Coronavirus

Pennsylvania Confirms Virus Resurges; No Plans For Lockdown

Oct 15, 2020
CDC

Pennsylvania is “at the start of the fall resurgence” of COVID-19, the state’s health secretary said Wednesday, but does not plan to reimpose a stay-at-home order or shut down businesses again in response.

Wednesday marked the ninth consecutive day that Pennsylvania’s daily case count surpassed 1,000, and the average daily number of new confirmed cases is up by more than 50% over the past two weeks, according to The COVID Tracking Project.

In this file photo from summer 2020, a sign in front of the Mount Nittany Medical Center asks visitors to see a staff member if they have COVID-19 symptoms.
Min Xian / WPSU

The number of patients being treated for COVID-19 at Mount Nittany Medical Center grew to 13 Friday, an increase in patients that comes from both long-term care facilities and the community, according to a hospital announcement.

That’s about double the recent average of six to eight patients over the past two weeks.

 

 

Penn State President Eric Barron hosted a virtual seminar on Thursday for faculty and staff to ask questions about the university's approach to the coronavirus pandemic. The university is looking into new health protocols for the spring.  

CDC

Pennsylvania is reporting its highest number of confirmed coronavirus infections in more than five months. The Department of Health said Thursday that another 1,376 people tested positive for the virus that causes COVID-19. It was the second consecutive day that new infections rose above 1,300. Thursday's statewide case count was the highest since April 30, when Pennsylvania recorded 1,397 new infections. Health officials cite increased spread among college and university students.

A mobile COVID-19 test site on Penn State University Park campus.
Min Xian / WPSU

The number of Penn State students at University Park who have tested positive for COVID-19 has increased by 458 — a 28% jump — since the numbers were updated Tuesday, according to the latest data from the university.

Kelly Holder is the Director of the Office of Professional Mental Health at the Penn State College of Medicine and Hershey Medical Center. She talked about mental health challenges and what people can do to to keep their minds active and positive during the COVID-19 pandemic. 

TRANSCRIPT:

Penn State student Kaitlyn Harris did an asymptomatic saliva test at a mobile testing site in August. The university said Tuesday there are 433 total COVID-19 cases university-wide.
Min Xian / WPSU

 

 

Penn State is reporting a 294-case increase of COVID-19 among students at University Park since it last updated its coronavirus dashboard on Friday.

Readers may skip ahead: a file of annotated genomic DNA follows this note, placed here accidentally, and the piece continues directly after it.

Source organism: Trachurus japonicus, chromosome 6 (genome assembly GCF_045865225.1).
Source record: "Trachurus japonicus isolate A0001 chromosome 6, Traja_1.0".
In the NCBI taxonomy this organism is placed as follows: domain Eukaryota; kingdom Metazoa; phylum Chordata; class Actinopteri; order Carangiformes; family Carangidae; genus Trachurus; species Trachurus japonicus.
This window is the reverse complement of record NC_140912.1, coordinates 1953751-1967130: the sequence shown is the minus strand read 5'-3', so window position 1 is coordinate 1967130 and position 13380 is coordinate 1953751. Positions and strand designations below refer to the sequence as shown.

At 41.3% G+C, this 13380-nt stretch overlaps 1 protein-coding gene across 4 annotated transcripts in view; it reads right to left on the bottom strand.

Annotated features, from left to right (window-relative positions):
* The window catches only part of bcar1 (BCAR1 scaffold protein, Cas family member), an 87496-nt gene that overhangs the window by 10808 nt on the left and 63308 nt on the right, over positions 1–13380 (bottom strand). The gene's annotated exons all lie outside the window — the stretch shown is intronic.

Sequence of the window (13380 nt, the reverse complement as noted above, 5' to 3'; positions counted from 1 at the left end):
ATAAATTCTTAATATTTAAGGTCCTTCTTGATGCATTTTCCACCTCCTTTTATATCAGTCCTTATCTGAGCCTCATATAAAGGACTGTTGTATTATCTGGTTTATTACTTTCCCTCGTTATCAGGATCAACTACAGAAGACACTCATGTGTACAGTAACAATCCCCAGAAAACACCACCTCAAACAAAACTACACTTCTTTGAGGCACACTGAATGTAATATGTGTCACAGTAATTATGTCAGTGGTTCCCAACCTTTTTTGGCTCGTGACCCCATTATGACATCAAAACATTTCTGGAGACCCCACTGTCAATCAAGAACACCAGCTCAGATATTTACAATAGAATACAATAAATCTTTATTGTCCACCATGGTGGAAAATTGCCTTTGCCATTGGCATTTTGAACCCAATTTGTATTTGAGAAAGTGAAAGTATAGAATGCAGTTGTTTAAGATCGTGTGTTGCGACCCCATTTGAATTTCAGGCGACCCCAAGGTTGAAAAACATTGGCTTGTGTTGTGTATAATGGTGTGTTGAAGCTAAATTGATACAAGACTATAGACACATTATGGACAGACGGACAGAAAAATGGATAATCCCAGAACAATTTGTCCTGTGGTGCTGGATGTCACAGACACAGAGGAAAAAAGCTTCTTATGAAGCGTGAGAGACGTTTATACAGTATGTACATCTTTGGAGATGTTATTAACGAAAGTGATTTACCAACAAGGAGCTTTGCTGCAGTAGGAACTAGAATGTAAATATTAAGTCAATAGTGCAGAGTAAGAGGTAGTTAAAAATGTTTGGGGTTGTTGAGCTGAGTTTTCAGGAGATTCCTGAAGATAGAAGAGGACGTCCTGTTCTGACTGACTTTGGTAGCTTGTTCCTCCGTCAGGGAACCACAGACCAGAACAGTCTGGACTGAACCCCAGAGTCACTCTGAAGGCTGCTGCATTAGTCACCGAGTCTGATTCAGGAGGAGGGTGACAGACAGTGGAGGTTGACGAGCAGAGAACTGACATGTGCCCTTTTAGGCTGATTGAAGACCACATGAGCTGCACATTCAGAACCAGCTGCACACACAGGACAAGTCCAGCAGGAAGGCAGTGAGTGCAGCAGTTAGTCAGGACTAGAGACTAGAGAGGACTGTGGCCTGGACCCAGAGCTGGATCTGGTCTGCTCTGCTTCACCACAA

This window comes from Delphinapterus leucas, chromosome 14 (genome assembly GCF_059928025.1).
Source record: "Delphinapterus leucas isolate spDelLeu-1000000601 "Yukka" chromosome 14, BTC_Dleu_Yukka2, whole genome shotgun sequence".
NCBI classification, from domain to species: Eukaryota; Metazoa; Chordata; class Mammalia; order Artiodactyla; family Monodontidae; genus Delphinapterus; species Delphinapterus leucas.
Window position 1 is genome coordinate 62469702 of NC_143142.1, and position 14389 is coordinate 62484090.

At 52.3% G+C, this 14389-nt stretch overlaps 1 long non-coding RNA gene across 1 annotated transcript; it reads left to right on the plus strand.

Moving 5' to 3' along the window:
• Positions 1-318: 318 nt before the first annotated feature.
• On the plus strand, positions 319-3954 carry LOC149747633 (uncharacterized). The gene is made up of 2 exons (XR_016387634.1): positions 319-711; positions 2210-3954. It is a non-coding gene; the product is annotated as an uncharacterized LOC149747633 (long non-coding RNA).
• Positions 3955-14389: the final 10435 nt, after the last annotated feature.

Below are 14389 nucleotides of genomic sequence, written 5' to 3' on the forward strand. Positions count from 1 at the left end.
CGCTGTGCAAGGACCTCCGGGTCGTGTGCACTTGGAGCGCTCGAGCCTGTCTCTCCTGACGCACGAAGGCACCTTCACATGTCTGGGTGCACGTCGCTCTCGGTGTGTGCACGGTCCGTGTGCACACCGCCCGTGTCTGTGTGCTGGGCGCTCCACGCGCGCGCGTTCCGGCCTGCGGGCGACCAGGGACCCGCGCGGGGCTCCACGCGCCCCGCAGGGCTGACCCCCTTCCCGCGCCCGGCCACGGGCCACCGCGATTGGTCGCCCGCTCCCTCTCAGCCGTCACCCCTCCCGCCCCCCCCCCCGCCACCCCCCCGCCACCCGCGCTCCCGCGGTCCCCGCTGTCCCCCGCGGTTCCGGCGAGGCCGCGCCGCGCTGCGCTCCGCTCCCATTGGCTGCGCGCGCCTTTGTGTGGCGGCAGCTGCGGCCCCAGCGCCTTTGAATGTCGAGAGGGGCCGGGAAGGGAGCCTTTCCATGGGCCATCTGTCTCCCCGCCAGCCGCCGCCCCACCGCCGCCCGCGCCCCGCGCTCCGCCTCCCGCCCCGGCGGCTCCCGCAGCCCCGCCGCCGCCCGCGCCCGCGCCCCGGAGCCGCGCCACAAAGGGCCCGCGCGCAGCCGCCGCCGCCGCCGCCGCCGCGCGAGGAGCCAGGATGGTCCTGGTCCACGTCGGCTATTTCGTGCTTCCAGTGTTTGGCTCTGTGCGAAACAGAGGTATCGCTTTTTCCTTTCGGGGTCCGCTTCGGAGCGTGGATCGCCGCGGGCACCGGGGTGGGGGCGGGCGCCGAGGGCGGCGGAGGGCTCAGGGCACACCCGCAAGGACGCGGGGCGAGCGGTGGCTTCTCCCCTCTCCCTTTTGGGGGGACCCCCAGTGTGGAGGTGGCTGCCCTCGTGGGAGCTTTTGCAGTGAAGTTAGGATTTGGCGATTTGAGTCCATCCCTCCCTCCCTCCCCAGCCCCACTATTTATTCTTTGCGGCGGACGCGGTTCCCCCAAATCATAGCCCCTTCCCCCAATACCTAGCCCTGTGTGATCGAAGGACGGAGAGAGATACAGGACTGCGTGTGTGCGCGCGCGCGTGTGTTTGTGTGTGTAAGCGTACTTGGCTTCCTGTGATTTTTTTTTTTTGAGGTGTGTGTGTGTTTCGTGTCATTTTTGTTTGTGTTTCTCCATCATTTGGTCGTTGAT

It brings the total number of cases to 1,665 students at University Park. The dashboard lists 23 cases among students at Penn State Altoona, with 17 still active. There are 33 students in quarantine at that campus.

 

Wolf Vetoes School Sports Bill; Override Attempt Planned

Sep 21, 2020
Matt Rourke / Associated Press

Gov. Tom Wolf has vetoed a bill that would give school districts the sole ability to make decisions on sports, including whether and how many spectators to allow. Lawmakers are planning to vote to try to override Wolf's veto. Legislation that cleared the House and Senate would have empower schools to make their own rules about the number of spectators permitted at games. Wolf says his gathering limits of no more than 25 people indoors and 250 people outdoors should apply to youth sports to help prevent the spread of the coronavirus.

 

Gates to Beaver Stadium on Penn State's University Park campus in summer 2020.
Min Xian / WPSU

Penn State will have a football season this year after all, and despite precautions the university says it will take, concerns remain in the community about whether home games could contribute to an increase in COVID-19 cases.

Penn State and other Big Ten universities voted unanimously to have a football season this fall, starting the weekend of Oct. 23.

In its announcement, the Big Ten outlined various precautions it says schools will take. Student-athletes will be tested daily, as will coaches and trainers.

Barry Reeger / Associated Press

Leaders of the Big Ten universities voted unanimously to have a football season this fall, starting the weekend of Oct. 23, according to a news release Wednesday morning.

The College Township municipal building
College Township

The wrestling tournament that College Township in Centre County had tried to stop, saying it would violate COVID-19 restrictions, did take place this weekend, drawing an estimated 2,700 people and leading the township and police to issue citations.